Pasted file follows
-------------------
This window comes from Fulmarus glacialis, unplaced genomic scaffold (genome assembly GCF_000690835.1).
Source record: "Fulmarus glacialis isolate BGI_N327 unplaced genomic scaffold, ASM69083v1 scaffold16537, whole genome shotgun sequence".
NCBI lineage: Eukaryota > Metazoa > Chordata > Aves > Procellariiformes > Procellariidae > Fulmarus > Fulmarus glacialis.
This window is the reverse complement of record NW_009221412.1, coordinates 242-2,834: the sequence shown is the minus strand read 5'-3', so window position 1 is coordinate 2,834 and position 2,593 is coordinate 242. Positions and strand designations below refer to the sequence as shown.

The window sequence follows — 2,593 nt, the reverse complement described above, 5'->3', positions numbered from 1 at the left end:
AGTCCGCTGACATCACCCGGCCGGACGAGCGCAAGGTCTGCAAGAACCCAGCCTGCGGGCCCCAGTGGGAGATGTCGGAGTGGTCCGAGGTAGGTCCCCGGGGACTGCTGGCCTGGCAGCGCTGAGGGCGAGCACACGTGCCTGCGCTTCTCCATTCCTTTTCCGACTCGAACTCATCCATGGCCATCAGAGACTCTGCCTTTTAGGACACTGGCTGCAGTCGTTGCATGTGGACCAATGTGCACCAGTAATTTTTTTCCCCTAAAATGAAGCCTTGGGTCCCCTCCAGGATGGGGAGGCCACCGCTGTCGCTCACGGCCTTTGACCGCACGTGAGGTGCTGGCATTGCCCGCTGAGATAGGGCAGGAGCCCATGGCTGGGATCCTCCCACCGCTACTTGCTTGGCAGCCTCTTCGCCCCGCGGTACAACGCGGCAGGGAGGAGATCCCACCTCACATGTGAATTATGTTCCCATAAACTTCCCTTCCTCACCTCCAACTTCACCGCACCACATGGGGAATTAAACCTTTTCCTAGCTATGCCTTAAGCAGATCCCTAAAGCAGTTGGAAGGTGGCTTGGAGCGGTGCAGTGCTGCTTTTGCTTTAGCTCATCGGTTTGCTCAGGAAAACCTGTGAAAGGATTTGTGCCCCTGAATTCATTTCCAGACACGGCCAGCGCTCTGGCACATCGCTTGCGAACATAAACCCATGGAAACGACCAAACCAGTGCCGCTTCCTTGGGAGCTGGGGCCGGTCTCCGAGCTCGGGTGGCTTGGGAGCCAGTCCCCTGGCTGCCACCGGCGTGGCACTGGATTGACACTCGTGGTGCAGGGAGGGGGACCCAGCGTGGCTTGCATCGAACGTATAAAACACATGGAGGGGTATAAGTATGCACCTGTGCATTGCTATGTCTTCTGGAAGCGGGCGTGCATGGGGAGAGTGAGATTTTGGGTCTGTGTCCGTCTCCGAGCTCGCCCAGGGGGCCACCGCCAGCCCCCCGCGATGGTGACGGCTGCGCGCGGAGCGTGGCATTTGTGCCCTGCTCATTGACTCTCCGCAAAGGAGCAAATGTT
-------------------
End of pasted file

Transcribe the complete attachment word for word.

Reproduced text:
This window comes from Fulmarus glacialis, unplaced genomic scaffold (genome assembly GCF_000690835.1).
Source record: "Fulmarus glacialis isolate BGI_N327 unplaced genomic scaffold, ASM69083v1 scaffold16537, whole genome shotgun sequence".
NCBI lineage: Eukaryota > Metazoa > Chordata > Aves > Procellariiformes > Procellariidae > Fulmarus > Fulmarus glacialis.
This window is the reverse complement of record NW_009221412.1, coordinates 242-2,834: the sequence shown is the minus strand read 5'-3', so window position 1 is coordinate 2,834 and position 2,593 is coordinate 242. Positions and strand designations below refer to the sequence as shown.

The window sequence follows — 2,593 nt, the reverse complement described above, 5'->3', positions numbered from 1 at the left end:
AGTCCGCTGACATCACCCGGCCGGACGAGCGCAAGGTCTGCAAGAACCCAGCCTGCGGGCCCCAGTGGGAGATGTCGGAGTGGTCCGAGGTAGGTCCCCGGGGACTGCTGGCCTGGCAGCGCTGAGGGCGAGCACACGTGCCTGCGCTTCTCCATTCCTTTTCCGACTCGAACTCATCCATGGCCATCAGAGACTCTGCCTTTTAGGACACTGGCTGCAGTCGTTGCATGTGGACCAATGTGCACCAGTAATTTTTTTCCCCTAAAATGAAGCCTTGGGTCCCCTCCAGGATGGGGAGGCCACCGCTGTCGCTCACGGCCTTTGACCGCACGTGAGGTGCTGGCATTGCCCGCTGAGATAGGGCAGGAGCCCATGGCTGGGATCCTCCCACCGCTACTTGCTTGGCAGCCTCTTCGCCCCGCGGTACAACGCGGCAGGGAGGAGATCCCACCTCACATGTGAATTATGTTCCCATAAACTTCCCTTCCTCACCTCCAACTTCACCGCACCACATGGGGAATTAAACCTTTTCCTAGCTATGCCTTAAGCAGATCCCTAAAGCAGTTGGAAGGTGGCTTGGAGCGGTGCAGTGCTGCTTTTGCTTTAGCTCATCGGTTTGCTCAGGAAAACCTGTGAAAGGATTTGTGCCCCTGAATTCATTTCCAGACACGGCCAGCGCTCTGGCACATCGCTTGCGAACATAAACCCATGGAAACGACCAAACCAGTGCCGCTTCCTTGGGAGCTGGGGCCGGTCTCCGAGCTCGGGTGGCTTGGGAGCCAGTCCCCTGGCTGCCACCGGCGTGGCACTGGATTGACACTCGTGGTGCAGGGAGGGGGACCCAGCGTGGCTTGCATCGAACGTATAAAACACATGGAGGGGTATAAGTATGCACCTGTGCATTGCTATGTCTTCTGGAAGCGGGCGTGCATGGGGAGAGTGAGATTTTGGGTCTGTGTCCGTCTCCGAGCTCGCCCAGGGGGCCACCGCCAGCCCCCCGCGATGGTGACGGCTGCGCGCGGAGCGTGGCATTTGTGCCCTGCTCATTGACTCTCCGCAAAGGAGCAAATGTT